Ireland's economic headline growth tracking slightly ahead of Investec forecasts

14 Dec 2018

National accounts data released by Ireland's CSO show that the economy grew by 0.9% in headline GDP terms in Q318. On an annual basis, GDP was +4.9%, helping to produce a 9M18 growth rate of 7.4% y/y.

Irish Economy
 
We currently forecast headline GDP growth of 7.0% for FY18 but on the strength of these data will likely upgrade this by 10 or 20bps. The expenditure side of the accounts shows that in Q3 personal consumption was +2.9% y/y; government expenditure +6.1% y/y; investment +43.4% y/y; exports +9.4% y/y; and imports were +16.4% y/y. 

Investment growth is flattered by multinational sector distortions, but the underlying data show that the 'real economy' is investing heavily - investment in dwellings is +26.1% y/y, broadly tracking housing completions, RMI is +7.5% y/y (this is in line with industry commentary) and 'Other Building & Construction' investment is +17.2% y/y (again not a surprise given commercial property indicators, or more prosaically the number of cranes over Dublin and, to less of an extent, Cork). 

Investment in Machinery and Equipment was close to double year-earlier levels, skewed by a 215% rise in aircraft purchases by leasing companies (these also appear in the import column, so largely net out where the headline GDP growth figure is concerned). Intangibles (mostly software licenses) imports rose by a third y/y. But even paring the growth rate in investment to allow for these multinational distortions still shows solid core capex. Indeed, the 'Modified Gross Domestic Fixed Capital Formation' measure, which strips out the multinationals, recorded volume growth of 5.6% y/y in Q3. The 9.4% y/y rise in exports was more or less evenly split between goods (+8.6% y/y) and services (+10.5% y/y).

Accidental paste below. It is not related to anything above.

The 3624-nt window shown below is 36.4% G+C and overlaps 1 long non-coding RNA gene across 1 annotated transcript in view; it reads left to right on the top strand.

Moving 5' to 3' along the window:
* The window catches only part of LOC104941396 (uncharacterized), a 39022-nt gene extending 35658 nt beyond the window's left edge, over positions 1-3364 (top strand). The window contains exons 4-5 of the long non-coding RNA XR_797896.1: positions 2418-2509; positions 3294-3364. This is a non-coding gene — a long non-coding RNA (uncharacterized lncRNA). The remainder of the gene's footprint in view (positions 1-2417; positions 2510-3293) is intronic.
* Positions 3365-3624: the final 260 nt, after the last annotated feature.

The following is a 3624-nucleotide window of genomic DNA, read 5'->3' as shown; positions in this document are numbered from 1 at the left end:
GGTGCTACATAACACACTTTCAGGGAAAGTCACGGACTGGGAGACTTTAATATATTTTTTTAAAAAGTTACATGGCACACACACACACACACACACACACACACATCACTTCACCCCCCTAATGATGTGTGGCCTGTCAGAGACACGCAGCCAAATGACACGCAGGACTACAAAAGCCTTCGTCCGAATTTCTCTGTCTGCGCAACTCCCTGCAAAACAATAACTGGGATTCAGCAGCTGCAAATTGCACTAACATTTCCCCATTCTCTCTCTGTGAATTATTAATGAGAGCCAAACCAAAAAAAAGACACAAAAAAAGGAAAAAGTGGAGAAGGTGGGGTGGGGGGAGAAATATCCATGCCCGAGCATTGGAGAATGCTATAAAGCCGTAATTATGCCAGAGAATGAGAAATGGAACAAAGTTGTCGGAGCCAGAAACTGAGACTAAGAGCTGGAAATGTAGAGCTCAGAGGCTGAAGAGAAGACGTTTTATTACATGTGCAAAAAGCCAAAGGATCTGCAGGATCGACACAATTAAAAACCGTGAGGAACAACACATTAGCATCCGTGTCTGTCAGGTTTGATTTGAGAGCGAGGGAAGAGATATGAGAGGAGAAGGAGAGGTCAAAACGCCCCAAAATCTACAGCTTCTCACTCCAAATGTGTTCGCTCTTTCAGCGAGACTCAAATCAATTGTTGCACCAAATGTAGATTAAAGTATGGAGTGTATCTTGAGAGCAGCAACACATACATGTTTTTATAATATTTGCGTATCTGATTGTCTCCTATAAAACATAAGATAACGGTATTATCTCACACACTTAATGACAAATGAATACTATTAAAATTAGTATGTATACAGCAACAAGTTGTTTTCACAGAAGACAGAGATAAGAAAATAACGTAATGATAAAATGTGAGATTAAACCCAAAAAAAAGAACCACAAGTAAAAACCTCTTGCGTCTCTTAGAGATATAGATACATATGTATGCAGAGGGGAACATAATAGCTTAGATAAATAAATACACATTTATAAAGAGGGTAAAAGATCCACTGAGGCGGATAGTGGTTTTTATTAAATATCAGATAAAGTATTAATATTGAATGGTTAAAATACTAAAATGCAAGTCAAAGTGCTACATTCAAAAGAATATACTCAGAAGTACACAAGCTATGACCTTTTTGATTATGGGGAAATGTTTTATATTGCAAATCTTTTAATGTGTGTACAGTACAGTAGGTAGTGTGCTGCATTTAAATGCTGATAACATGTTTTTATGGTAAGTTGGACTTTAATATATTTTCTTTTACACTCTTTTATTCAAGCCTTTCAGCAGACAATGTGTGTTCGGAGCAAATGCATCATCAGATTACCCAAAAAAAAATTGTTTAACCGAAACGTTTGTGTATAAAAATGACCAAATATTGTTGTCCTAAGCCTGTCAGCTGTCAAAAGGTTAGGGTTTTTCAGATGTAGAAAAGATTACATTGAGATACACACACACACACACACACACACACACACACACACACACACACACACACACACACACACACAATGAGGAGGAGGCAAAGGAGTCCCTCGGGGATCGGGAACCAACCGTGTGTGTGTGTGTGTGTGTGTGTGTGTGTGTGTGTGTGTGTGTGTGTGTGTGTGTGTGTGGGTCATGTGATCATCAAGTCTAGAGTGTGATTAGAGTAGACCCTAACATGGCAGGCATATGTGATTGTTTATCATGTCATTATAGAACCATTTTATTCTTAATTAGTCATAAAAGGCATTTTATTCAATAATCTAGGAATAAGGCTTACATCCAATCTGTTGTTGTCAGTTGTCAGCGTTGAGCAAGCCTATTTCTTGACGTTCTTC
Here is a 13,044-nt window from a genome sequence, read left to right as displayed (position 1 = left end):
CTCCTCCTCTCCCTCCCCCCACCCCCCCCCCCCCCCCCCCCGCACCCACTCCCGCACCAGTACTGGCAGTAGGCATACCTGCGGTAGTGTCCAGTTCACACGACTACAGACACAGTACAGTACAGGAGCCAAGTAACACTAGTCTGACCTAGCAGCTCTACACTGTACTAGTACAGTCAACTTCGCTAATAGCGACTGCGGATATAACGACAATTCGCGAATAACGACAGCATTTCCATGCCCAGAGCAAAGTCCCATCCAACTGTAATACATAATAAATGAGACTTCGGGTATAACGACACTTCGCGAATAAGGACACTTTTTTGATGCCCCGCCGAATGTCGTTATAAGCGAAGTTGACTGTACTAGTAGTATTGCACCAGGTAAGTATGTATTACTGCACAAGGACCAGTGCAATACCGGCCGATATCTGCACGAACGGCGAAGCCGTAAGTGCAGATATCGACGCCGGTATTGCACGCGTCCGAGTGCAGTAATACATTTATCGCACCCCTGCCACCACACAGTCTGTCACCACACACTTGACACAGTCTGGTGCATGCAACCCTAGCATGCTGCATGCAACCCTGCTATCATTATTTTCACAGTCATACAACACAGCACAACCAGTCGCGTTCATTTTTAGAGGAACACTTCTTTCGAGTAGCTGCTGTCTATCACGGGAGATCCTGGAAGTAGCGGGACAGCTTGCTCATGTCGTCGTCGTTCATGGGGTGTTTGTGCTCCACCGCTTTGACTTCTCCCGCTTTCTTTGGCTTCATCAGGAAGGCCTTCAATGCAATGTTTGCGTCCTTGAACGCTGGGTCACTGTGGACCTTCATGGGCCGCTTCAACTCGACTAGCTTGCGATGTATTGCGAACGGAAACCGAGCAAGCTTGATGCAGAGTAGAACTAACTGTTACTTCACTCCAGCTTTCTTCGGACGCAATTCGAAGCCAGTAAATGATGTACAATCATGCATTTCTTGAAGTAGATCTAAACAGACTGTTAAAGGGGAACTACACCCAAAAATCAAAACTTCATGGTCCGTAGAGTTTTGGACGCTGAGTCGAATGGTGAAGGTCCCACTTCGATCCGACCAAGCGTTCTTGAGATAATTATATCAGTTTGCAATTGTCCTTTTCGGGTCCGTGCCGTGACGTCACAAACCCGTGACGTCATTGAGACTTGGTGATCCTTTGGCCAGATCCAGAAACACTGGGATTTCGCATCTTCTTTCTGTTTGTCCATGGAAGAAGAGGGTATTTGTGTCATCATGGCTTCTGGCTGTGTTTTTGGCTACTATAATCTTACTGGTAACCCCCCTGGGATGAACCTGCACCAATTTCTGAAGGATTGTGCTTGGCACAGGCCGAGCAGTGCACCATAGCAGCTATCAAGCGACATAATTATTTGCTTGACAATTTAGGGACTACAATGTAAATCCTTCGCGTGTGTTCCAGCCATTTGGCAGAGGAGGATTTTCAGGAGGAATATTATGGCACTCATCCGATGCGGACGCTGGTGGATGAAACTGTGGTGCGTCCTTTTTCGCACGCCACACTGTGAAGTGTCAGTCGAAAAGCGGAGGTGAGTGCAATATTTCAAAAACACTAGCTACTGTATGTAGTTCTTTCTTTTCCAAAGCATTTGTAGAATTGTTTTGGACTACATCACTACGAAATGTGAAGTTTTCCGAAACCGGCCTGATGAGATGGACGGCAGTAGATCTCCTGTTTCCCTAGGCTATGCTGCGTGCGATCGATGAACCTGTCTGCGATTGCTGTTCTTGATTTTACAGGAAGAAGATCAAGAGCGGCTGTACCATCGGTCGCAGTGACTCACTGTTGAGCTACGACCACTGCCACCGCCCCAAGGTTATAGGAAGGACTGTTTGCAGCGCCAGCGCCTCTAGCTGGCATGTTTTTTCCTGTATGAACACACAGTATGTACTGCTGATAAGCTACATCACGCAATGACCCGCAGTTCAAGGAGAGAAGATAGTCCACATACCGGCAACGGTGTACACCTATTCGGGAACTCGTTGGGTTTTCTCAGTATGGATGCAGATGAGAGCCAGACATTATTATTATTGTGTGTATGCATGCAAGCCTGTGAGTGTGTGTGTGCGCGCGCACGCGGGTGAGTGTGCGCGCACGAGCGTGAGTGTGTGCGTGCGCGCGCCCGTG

The goods export performance was well flagged by monthly CSO merchandise trade data, while the Services performance was hinted at by PMI data. As mentioned, the double digit growth rate in imports is flattered by multinational investment, but it also reflects a buoyant real economy. Balance of Payments data released alongside the National Accounts show that the current account balance in 9M18 is equivalent to a remarkable 12.3% of GDP, up from 7.2% in the same period of last year. Modified Final Domestic Demand, a superior measure of underlying growth than GDP, shows an increase of 4.1% y/y in Q318, with the year to date growth now at 5.1% y/y. 

Irish Economy: Inflation eases in November

CPI data for November show that inflation fell 30bps m/m to 0.6%, the lowest rate in five months. The highest annual growth in prices was again in the Housing sector where costs were +5.1% y/y, led by higher utility bills and rental prices. Alcoholic Beverages & Tobacco (+3.1% y/y), Restaurants & Hotels (+1.9%), Education (+1.7%) and Transport (+0.9%) costs all grew by higher than the headline inflation rate in the past year. However, deflationary pressures remain in the Furnishings (-4.1% y/y), Food (-2.0%), Communications (-1.5%) and Clothing (-1.1%) sectors with a weak GBP likely to be a factor in at least some of these categories. 

Irish Economy: NTMA targets up to €18bn of issuance in 2019 

The NTMA has released its Funding Statement for 2019 and expects bond issuance next year to amount to €14-18bn. The NTMA intends to continue its strategy of pre-funding in advance of large redemptions and will meet its target through syndicated issues and a series of regular auctions. It also notes potential opportunities for “further diversification” of its issuance in 2019. The NTMA raised €18bn in debt markets in 2018 through €17.25bn of regular bond issues in addition to some private placement and non-competitive auctions, while it also issued Ireland’s first sovereign “Green Bond”. Funding this year had an average maturity of 12 years and an average interest rate of just over 1% - an extraordinary turnaround from the early part of this decade when debt markets were essentially closed to the sovereign.